In Singhalese, Sewet; here evidently the capital of Kosala. It is placed by Cunningham (Archaeological Survey) on the south bank of the Rapti, about fifty-eight miles north of Ayodya or Oude. There are still the ruins of a great town, the name being Sahet Mahat. It was in this town, or in its neighbourhood, that Sakyamuni spent many years of his life after he became Buddha.
 There were two Indian kingdoms of this name, a southern and a northern. This was the northern, a part of the present Oudh.
 In Singhalese, Pase-nadi, meaning "leader of the victorious army." He was one of the earliest converts and chief patrons of Sakyamuni. Eitel calls him (p. 95) one of the originators of Buddhist idolatory, because of the statue which is mentioned in this chapter. See Hardy's M. B., pp. 283, 284, et al.
 Explained by "Path of Love," and "Lord of Life." Prajapati was aunt and nurse of Sakyamuni, the first woman admitted to the monkhood, and the first superior of the first Buddhistic convent. She is yet to become a Buddha.
 Sudatta, meaning "almsgiver," was the original name of Anatha- pindika (or Pindada), a wealthy householder, or Vaisya head, of Sravasti, famous for his liberality (Hardy, Anepidu). Of his old house, only the well and walls remained at the time of Fa-hien's visit to Sravasti.
 The Angulimalya were a sect or set of Sivaitic fanatics, who made assassination a religious act. The one of them here mentioned had joined them by the force of circumstances. Being converted by Buddha, he became a monk; but when it is said in the text that he "got the Tao," or doctrine, I think that expression implies more than his conversion, and is equivalent to his becoming an Arhat. His name in Pali is Angulimala. That he did become an Arhat is clear from his autobiographical poem in the "Songs of the Theras."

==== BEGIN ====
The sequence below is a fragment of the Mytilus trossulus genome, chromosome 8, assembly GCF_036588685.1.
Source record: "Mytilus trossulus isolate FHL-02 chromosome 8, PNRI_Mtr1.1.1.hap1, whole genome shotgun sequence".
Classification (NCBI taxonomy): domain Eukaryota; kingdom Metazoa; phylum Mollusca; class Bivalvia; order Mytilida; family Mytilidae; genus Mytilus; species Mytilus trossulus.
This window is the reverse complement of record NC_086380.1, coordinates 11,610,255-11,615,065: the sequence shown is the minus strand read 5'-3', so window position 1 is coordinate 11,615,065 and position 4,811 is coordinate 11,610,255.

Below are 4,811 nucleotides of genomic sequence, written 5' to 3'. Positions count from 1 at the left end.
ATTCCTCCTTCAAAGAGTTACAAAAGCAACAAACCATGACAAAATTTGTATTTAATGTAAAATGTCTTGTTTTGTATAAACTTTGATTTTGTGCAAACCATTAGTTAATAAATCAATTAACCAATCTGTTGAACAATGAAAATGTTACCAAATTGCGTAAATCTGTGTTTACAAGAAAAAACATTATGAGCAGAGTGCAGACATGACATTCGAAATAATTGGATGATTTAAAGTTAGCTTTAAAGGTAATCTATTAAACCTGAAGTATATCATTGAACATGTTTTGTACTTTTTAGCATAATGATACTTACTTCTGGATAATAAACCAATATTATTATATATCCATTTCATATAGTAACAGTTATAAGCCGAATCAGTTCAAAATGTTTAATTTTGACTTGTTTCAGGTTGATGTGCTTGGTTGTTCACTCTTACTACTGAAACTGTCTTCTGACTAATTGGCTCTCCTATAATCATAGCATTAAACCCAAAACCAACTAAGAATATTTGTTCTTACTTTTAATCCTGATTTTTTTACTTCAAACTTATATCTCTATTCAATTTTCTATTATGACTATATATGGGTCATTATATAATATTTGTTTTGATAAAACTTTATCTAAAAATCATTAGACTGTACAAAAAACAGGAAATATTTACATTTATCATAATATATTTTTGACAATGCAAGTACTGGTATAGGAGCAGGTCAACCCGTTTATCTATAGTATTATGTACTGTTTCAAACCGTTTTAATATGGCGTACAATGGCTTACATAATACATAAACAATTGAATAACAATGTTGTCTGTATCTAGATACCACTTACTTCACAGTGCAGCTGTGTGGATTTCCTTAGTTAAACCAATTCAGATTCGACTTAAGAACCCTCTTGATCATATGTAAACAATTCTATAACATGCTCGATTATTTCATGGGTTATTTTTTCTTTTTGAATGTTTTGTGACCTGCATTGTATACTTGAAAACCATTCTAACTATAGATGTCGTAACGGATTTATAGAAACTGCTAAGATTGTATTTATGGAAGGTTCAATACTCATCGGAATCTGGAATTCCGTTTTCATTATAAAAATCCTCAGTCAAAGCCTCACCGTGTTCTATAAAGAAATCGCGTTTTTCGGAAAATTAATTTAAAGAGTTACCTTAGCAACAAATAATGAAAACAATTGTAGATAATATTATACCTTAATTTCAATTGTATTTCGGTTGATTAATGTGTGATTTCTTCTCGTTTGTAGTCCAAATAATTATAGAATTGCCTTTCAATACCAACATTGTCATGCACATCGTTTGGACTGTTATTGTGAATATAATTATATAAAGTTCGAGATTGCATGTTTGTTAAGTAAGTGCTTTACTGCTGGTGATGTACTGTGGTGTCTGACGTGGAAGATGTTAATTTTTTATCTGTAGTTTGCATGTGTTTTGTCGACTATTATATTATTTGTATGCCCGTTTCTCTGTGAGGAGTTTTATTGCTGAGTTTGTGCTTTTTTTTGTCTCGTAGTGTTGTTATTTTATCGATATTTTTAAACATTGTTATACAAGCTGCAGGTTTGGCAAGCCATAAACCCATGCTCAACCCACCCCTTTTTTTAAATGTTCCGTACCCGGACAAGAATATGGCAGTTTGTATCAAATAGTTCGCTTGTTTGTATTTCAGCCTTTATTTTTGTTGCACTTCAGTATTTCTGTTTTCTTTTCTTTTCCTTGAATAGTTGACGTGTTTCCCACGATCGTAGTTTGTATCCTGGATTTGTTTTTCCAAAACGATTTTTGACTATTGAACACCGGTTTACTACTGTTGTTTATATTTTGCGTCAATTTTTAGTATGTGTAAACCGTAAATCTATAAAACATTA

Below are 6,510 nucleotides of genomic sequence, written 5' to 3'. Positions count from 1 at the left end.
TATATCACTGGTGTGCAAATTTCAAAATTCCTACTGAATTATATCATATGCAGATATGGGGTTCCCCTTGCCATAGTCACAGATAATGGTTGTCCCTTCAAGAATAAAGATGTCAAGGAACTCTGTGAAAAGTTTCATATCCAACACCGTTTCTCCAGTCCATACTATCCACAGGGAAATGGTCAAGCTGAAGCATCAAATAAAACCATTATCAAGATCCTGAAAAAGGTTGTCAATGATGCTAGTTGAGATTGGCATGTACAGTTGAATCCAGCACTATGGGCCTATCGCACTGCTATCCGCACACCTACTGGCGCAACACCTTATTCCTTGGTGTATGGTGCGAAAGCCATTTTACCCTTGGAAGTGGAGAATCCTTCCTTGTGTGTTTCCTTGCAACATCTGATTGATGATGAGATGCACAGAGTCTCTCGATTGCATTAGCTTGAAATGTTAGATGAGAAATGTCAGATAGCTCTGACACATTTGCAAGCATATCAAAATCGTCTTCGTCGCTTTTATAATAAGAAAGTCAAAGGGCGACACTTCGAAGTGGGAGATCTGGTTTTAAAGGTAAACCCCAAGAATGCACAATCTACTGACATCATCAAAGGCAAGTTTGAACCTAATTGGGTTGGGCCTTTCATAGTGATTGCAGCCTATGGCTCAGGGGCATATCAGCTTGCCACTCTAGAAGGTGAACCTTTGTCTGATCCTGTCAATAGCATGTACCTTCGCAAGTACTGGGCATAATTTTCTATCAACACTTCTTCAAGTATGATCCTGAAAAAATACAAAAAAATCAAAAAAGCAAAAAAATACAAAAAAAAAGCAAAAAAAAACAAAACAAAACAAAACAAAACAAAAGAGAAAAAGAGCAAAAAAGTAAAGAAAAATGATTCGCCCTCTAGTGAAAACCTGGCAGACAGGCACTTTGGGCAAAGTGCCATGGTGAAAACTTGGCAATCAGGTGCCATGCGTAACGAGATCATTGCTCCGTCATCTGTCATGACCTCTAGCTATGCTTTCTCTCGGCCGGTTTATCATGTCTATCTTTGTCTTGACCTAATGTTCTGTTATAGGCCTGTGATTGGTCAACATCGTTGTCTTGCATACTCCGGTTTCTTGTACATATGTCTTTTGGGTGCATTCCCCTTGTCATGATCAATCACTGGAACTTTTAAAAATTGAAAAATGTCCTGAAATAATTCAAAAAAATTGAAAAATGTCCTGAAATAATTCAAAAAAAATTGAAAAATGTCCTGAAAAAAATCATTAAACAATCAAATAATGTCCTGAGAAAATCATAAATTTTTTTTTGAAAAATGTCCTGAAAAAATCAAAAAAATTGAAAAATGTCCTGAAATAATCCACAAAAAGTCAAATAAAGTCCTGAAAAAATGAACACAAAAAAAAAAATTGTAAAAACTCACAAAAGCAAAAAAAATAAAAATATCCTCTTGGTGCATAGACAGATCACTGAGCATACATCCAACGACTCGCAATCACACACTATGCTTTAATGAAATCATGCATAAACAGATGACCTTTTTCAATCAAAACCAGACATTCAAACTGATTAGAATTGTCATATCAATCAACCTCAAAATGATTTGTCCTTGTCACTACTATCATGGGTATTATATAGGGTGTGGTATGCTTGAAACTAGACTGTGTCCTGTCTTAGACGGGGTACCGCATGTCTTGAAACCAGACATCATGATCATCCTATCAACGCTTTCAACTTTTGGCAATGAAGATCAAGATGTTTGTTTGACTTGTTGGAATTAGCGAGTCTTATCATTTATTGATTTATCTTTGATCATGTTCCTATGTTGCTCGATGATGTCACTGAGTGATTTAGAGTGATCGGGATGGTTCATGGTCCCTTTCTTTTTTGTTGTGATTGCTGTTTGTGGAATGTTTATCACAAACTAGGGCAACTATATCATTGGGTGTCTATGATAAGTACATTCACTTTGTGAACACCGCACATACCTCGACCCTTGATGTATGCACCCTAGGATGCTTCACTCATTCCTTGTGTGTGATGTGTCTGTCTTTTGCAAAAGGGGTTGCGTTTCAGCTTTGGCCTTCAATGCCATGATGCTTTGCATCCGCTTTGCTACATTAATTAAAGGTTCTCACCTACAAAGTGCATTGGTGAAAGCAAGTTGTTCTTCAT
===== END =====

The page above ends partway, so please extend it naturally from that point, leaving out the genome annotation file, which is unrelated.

Eitel (p. 37) says:--"A noted vihara in the suburbs of Sravasti, erected in a park which Anatha-pindika bought of prince Jeta, the son of Prasenajit. Sakyamuni made this place his favourite residence for many years. Most of the Sutras (authentic and supposititious) date from this spot."
 Arya, meaning "honourable," "venerable," is a title given only to those who have mastered the four spiritual truths:--(1) that "misery" is a necessary condition of all sentient existence; this is duhkha: (2) that the "accumulation" of misery is caused by the passions; this is samudaya: (3) that the "extinction" of passion is possible; this is nirodha: and (4) that the "path" leads to the extinction of passion; which is marga. According to their attainment of these truths, the Aryas, or followers of Buddha, are distinguished into four classes,-- Srotapannas, Sakridagamins, Anagamins, and Arhats. E. H., p. 14.